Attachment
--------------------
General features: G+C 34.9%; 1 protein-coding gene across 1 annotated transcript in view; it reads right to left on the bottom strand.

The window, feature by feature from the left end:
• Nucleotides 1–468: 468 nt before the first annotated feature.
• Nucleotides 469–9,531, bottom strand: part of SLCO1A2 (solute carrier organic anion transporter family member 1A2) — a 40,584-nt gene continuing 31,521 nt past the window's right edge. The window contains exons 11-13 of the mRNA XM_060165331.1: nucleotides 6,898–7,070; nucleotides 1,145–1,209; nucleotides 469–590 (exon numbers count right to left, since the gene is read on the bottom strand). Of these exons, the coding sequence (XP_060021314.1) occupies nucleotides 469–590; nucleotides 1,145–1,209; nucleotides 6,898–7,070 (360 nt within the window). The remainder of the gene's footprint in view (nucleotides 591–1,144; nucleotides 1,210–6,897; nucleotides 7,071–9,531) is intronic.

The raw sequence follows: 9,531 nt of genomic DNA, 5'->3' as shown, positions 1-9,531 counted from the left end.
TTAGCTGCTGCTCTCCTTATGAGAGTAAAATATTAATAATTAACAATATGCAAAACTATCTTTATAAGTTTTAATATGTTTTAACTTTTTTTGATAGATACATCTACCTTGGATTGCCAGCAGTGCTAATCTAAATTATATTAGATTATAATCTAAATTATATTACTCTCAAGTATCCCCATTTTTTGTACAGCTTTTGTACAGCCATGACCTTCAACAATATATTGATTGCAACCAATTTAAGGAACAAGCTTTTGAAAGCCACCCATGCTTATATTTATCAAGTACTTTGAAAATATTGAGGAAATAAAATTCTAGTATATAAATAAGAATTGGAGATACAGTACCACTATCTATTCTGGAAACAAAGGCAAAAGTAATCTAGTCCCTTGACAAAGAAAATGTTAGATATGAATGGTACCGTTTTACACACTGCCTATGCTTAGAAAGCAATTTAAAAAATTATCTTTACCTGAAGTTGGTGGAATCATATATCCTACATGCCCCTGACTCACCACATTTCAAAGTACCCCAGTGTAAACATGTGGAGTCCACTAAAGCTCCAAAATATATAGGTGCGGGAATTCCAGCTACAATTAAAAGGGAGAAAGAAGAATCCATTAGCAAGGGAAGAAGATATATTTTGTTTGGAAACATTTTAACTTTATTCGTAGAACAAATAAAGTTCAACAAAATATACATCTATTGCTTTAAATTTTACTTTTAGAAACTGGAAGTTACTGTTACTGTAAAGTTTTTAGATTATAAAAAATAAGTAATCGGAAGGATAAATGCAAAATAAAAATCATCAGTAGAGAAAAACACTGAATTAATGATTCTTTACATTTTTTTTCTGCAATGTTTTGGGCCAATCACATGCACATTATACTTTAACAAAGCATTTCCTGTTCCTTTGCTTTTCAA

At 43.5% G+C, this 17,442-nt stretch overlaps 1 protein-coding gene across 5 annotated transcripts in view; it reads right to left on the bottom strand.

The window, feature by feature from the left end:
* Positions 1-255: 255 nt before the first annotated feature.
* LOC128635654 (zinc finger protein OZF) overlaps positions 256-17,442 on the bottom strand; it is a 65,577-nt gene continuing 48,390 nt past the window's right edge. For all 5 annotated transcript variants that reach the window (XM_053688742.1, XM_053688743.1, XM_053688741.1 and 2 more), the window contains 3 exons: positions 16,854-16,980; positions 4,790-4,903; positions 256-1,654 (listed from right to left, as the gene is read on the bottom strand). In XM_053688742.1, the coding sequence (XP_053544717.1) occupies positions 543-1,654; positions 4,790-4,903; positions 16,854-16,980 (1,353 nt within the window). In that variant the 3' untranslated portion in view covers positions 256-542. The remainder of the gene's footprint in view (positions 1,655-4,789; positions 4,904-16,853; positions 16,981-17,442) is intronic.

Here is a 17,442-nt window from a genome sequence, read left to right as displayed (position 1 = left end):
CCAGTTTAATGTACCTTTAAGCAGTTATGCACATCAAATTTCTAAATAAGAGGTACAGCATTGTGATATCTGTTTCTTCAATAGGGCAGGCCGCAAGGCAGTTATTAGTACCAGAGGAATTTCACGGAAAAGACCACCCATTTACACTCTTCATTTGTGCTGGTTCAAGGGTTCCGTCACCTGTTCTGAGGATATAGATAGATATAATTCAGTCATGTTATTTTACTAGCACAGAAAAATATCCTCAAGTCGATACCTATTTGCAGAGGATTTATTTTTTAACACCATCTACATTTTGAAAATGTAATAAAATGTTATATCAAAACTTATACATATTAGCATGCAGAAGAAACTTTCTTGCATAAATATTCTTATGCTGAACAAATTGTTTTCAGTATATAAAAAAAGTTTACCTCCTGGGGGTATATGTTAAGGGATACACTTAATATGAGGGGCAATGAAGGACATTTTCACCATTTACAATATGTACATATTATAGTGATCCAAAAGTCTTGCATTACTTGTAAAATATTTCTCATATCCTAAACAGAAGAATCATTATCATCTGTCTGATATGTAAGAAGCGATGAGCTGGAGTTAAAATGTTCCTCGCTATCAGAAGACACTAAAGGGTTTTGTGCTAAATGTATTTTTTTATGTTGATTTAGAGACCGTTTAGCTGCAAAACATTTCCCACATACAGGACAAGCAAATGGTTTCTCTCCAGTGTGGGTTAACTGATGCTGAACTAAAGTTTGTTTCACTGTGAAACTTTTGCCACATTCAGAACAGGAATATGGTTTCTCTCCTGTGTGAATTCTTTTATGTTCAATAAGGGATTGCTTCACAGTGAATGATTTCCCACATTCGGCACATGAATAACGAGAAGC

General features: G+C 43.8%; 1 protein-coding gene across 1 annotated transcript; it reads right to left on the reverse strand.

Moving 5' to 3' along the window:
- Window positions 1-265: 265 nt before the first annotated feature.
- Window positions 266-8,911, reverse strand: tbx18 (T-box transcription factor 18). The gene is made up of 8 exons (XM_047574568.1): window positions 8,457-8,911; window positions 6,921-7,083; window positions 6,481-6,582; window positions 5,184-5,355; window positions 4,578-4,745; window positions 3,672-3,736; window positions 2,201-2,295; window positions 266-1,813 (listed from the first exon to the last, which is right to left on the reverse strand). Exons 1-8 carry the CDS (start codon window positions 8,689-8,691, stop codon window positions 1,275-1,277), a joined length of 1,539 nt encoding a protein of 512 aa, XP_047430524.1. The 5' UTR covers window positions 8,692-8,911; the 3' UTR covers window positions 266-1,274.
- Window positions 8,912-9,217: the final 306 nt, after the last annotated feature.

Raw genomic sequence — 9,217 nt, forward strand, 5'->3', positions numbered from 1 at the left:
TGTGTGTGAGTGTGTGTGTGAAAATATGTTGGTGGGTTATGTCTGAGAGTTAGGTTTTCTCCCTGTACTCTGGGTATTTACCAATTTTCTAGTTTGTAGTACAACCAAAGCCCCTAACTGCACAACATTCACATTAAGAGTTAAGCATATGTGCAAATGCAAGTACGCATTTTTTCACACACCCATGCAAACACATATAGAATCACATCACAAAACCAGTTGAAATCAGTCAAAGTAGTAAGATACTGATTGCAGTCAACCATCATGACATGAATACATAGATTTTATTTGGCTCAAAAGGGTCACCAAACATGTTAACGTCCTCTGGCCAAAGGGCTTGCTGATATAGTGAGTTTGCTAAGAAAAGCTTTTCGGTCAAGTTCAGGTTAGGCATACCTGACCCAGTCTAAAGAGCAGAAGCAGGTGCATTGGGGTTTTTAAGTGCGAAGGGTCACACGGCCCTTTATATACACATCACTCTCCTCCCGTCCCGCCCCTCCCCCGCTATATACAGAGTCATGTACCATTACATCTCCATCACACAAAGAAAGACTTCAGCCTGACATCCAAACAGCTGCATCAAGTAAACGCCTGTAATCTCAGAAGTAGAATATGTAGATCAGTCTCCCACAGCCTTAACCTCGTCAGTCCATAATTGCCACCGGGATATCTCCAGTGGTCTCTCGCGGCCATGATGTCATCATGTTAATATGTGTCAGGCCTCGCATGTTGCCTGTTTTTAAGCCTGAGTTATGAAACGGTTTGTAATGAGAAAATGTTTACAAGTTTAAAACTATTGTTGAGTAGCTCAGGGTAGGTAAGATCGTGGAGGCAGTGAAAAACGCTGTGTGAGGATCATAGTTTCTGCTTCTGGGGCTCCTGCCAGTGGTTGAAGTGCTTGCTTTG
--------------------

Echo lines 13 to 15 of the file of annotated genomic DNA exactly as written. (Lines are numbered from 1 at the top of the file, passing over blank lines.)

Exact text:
General features: G+C 43.8%; 1 protein-coding gene across 1 annotated transcript; it reads right to left on the reverse strand.

Moving 5' to 3' along the window:
- Window positions 1-265: 265 nt before the first annotated feature.